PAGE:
Saturday, April 27, 2013

Herb Fest

Yesterday we went to the annual festival put on by local gardening and horticultural groups in Mattoon, the neighboring town to Charleston. It's called Herb Fest. Being from Colorado, the word "herb" still has a different primary meaning than culinary plants, but beyond semantics, the festival is a highlight of spring. The day was cool and rain was falling, but the turnout seemed robust. I was looking for a few plants I have been unable to grow successfully from seed: thyme and oregano. The nice Amish folks we bought sage and rosemary from two years ago were there, and we decided to pick out four different plants for the herb garden. I picked up a nice variety of thyme called "Porlock". It had the thymiest scent to its healthy leaves. We picked up a Lady lavender plant... I haven't been able to grow lavender from seed either. I was thinking about buying another oregano, but they didn't really have any cool varieties, so Rich suggested we try two new herbs. He picked out patchouli and I picked out lemon verbena. I didn't know patchouli was even a plant. The one we picked out looks a little rough-for-the-wear (but I think it will come through just fine)... the plant is about four inches tall, with quarter-inch diameter leaves that are dark green and rough to the touch. And rubbing the leaves definitely releases the unmistakeable scent of patchouli. I am thinking that it will add amazing scent to our homemade bath salts. The lemon verbena smells just lemony and yet so green. I will use it for both cooking and for other things (infusing alcohol and adding it bath salts, for starters) as well. Rich had said we'd spend just ten dollars, and these plants were $2.50 each, so we were good. On our way back to the car, we passed the Master Gardener's stall where we bought the really cool Rattlesnake Master plant we have growing outside our kitchen window. They had a huge selection of perennials and we were drawn to these cool-looking Torch Lilies. We bought two. I was glad we bought a couple of new plants, as that's the main reason I like to go to Herb Fest. On the way out, I did see some really cool oreganos (one was an almost sea-foam light green color), but we had already spent more money than we had meant to... I am looking forward to planting these six new plants and hopefully watching them thrive!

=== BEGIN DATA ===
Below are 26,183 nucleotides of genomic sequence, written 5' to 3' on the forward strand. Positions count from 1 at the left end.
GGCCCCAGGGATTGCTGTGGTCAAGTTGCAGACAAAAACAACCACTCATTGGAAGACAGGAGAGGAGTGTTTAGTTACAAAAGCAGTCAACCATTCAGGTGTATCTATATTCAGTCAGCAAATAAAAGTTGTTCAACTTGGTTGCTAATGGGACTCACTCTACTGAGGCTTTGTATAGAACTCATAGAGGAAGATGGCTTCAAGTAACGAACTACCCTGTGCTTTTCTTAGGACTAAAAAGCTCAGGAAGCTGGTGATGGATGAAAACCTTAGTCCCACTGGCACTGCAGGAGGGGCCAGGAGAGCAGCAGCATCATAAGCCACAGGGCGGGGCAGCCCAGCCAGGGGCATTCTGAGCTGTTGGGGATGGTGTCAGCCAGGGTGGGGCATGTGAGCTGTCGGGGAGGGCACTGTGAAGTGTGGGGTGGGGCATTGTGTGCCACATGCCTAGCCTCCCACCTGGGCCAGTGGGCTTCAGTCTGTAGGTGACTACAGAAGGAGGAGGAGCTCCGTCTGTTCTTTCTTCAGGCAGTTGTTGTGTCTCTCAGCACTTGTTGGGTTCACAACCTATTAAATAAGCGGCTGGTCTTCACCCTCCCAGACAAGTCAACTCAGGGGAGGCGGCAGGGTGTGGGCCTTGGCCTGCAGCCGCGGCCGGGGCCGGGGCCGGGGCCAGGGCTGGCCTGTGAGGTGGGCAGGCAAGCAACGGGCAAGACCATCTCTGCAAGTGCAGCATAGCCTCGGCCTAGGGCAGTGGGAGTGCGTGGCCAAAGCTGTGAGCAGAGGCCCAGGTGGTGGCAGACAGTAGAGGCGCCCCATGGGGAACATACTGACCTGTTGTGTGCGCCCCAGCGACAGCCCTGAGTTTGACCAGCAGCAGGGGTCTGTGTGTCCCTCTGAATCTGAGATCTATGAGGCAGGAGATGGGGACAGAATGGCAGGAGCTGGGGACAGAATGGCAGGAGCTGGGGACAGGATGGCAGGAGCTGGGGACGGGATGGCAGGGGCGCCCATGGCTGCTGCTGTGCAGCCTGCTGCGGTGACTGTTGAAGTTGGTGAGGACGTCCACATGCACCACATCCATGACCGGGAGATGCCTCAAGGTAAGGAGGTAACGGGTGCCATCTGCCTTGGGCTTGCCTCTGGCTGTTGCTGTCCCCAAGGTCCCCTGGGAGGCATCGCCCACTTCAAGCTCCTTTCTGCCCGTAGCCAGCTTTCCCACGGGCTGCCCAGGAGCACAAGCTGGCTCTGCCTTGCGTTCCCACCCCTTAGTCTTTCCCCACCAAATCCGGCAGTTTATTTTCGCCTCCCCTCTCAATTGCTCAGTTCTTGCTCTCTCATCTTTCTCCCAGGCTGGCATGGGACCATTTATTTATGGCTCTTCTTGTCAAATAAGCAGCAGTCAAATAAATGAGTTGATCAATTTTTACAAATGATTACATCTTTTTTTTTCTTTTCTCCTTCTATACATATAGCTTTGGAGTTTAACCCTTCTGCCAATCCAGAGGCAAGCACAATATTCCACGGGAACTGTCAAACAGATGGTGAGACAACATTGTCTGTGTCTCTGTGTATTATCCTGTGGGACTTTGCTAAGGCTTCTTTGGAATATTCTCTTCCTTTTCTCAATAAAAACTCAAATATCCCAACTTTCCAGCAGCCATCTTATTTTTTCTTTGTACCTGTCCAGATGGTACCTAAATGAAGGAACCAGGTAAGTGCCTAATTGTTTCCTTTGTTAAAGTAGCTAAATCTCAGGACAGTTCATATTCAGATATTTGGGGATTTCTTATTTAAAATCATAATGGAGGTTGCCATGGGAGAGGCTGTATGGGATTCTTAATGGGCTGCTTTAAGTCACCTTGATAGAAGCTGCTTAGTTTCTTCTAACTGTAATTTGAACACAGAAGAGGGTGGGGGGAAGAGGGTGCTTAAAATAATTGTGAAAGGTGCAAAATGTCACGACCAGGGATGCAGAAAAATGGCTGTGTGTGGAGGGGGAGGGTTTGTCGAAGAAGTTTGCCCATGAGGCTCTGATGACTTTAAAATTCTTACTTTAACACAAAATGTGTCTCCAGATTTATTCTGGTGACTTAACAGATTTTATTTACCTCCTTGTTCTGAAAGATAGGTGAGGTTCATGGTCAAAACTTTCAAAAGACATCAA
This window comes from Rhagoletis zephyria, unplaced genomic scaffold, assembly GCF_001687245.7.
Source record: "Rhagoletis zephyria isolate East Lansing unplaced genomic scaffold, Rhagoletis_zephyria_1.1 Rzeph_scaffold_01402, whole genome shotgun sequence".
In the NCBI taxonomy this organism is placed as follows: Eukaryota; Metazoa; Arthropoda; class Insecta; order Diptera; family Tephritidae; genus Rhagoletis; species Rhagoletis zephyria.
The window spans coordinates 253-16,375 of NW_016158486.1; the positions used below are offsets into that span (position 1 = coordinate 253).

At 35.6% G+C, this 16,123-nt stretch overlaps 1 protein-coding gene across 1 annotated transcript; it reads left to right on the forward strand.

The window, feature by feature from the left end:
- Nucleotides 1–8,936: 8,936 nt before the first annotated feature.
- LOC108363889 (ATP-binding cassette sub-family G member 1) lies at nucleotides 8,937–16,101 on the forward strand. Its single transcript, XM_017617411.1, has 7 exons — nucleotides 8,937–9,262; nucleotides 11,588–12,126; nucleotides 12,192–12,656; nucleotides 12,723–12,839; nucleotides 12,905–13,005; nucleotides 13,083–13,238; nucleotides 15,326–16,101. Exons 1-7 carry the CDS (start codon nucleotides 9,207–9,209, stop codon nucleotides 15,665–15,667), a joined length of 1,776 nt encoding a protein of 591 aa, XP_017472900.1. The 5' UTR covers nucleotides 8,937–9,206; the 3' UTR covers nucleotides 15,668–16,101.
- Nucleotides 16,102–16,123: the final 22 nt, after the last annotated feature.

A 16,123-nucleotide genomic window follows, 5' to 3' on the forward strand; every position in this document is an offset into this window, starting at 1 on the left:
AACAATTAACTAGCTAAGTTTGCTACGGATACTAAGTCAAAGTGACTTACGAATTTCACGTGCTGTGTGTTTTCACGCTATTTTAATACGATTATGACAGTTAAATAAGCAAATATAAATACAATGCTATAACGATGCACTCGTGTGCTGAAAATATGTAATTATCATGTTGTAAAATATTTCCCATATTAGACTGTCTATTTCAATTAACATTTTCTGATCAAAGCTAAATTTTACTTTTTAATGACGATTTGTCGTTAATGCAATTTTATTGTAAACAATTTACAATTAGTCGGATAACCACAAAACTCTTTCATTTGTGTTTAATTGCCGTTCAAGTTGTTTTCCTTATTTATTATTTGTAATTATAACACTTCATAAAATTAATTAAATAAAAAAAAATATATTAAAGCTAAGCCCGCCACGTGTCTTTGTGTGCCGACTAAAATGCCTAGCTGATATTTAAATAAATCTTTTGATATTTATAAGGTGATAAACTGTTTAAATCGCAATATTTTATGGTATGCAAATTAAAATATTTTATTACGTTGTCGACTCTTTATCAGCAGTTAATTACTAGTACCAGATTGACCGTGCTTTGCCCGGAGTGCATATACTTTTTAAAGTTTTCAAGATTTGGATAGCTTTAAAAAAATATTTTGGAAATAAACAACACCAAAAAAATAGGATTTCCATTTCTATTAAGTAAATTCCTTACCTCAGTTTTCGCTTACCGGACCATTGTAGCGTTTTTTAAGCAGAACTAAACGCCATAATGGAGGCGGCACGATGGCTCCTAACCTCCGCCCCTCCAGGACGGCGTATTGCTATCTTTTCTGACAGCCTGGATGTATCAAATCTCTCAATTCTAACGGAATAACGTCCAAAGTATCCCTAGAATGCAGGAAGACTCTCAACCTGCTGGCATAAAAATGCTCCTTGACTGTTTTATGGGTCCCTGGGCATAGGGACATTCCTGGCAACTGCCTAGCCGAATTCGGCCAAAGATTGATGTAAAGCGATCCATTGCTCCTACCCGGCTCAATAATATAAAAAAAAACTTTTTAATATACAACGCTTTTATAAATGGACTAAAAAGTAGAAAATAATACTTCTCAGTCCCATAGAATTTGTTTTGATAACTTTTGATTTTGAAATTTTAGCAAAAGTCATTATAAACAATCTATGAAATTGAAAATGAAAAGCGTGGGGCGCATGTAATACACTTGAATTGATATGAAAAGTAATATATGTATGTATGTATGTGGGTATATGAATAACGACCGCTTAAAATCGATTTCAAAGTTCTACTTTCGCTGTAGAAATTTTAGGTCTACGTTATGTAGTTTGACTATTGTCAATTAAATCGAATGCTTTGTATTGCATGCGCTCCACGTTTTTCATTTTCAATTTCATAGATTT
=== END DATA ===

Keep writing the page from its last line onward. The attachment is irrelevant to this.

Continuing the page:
Below are pictures of the Torch Lilies, Lemon Verbena, then Patchouli.

Rain, rain, rain

It rained all day today. Over the past few weeks, we have had a lot of rain, with today's half-inch, the total for April is 8.5 inches. Things are wet, soggy, and very, very green. The plum and early apple trees turned their blossoms out this morning. In the raised beds, the peas are several inches tall and looking hopeful. (Last year, after I planted 500 pea seeds, I was left with zero pea plants due to the early heat.) This year, we haven't had much heat. We woke to frost a few times this week. Nothing major...but winter has definitely been hanging around longer than it did last year. The garden still isn't tilled. I am not sure when that will happen... I can't imagine a tractor being able to make the rounds without getting stuck in the muck. So we wait to get busy outside.